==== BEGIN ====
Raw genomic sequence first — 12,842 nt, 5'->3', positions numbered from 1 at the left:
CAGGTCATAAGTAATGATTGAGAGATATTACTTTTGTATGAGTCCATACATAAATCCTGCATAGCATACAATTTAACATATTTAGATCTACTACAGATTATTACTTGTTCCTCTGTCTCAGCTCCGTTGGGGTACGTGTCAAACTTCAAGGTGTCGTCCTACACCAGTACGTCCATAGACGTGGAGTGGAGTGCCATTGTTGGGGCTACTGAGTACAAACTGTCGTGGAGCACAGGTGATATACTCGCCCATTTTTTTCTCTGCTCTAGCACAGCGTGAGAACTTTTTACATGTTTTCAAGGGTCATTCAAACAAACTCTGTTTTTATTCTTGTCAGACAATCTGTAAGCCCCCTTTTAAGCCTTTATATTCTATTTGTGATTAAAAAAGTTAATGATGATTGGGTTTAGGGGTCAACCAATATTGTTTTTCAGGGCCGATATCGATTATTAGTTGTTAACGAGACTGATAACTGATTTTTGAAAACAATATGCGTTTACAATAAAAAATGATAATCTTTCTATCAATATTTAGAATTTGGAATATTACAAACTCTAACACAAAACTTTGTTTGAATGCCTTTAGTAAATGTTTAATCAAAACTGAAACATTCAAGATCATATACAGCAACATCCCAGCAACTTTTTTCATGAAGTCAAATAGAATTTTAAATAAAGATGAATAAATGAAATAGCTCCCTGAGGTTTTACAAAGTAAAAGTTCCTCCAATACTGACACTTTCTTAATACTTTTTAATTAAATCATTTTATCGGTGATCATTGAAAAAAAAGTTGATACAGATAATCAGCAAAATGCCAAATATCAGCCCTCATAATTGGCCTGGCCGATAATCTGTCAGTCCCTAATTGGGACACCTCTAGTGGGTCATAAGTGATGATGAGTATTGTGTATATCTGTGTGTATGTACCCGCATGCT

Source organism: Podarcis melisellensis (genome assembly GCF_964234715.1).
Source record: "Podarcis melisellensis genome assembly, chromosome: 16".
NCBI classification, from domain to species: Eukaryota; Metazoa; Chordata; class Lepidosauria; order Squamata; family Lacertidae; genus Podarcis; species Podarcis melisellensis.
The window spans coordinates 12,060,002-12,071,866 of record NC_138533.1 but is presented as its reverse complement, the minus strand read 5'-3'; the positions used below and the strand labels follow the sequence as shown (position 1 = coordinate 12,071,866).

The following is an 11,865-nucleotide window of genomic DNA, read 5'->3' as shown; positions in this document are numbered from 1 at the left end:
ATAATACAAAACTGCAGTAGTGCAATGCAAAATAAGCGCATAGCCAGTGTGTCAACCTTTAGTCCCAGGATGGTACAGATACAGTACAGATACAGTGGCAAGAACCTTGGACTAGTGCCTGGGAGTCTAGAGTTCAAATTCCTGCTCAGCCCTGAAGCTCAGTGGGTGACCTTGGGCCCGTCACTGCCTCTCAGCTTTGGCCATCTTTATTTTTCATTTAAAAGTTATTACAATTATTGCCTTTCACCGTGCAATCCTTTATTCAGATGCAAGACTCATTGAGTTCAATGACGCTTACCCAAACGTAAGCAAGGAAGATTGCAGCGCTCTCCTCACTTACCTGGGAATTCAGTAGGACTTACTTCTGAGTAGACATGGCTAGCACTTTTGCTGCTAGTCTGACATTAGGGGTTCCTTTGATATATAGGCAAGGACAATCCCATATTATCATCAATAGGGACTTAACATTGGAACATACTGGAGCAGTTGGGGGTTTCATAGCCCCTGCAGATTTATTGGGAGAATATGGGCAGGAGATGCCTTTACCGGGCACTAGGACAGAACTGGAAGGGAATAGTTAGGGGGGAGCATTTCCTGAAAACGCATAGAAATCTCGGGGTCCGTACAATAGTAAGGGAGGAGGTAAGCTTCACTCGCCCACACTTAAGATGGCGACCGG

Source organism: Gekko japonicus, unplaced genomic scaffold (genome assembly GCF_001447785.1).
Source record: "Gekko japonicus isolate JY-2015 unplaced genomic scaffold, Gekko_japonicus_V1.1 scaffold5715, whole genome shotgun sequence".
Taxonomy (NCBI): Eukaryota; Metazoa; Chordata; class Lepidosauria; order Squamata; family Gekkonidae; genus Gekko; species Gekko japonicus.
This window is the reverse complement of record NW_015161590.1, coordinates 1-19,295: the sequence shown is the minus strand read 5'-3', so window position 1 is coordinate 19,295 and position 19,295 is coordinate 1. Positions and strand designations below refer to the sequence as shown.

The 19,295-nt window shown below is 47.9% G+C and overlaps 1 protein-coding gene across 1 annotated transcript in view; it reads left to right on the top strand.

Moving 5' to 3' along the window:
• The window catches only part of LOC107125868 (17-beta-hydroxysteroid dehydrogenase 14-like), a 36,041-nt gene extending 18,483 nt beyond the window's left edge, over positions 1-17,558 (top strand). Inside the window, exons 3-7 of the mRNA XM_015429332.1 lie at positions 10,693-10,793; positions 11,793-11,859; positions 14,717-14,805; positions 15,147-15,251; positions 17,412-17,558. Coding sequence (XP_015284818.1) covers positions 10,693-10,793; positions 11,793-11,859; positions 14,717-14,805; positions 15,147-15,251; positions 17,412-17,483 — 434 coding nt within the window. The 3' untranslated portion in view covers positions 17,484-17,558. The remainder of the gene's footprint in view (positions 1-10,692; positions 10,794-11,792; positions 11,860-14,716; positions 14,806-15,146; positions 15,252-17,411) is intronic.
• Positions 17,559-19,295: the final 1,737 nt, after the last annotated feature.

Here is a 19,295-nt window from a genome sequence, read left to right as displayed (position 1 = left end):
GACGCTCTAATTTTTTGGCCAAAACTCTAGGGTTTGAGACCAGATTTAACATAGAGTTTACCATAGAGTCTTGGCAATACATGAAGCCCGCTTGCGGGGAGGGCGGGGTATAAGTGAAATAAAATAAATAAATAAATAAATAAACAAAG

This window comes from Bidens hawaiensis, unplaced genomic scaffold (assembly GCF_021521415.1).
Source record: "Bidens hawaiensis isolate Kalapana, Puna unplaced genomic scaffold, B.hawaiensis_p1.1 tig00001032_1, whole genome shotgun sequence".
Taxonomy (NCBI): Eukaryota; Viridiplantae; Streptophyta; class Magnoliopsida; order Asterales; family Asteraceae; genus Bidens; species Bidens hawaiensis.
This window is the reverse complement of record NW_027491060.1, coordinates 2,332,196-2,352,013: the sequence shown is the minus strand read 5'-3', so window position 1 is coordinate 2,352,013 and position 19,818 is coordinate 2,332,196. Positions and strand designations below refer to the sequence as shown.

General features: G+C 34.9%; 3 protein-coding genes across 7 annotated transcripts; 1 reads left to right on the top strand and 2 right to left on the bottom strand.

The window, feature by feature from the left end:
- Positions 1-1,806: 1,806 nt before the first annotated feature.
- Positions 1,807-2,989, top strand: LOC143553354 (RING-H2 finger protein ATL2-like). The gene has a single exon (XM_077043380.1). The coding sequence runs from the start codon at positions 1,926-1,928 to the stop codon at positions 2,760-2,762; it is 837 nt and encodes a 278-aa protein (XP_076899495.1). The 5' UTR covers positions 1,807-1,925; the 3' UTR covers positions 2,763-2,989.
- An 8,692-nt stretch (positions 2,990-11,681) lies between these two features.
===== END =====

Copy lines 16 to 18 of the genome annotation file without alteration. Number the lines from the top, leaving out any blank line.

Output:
• Positions 17,559-19,295: the final 1,737 nt, after the last annotated feature.

Here is a 19,295-nt window from a genome sequence, read left to right as displayed (position 1 = left end):
GACGCTCTAATTTTTTGGCCAAAACTCTAGGGTTTGAGACCAGATTTAACATAGAGTTTACCATAGAGTCTTGGCAATACATGAAGCCCGCTTGCGGGGAGGGCGGGGTATAAGTGAAATAAAATAAATAAATAAATAAATAAACAAAG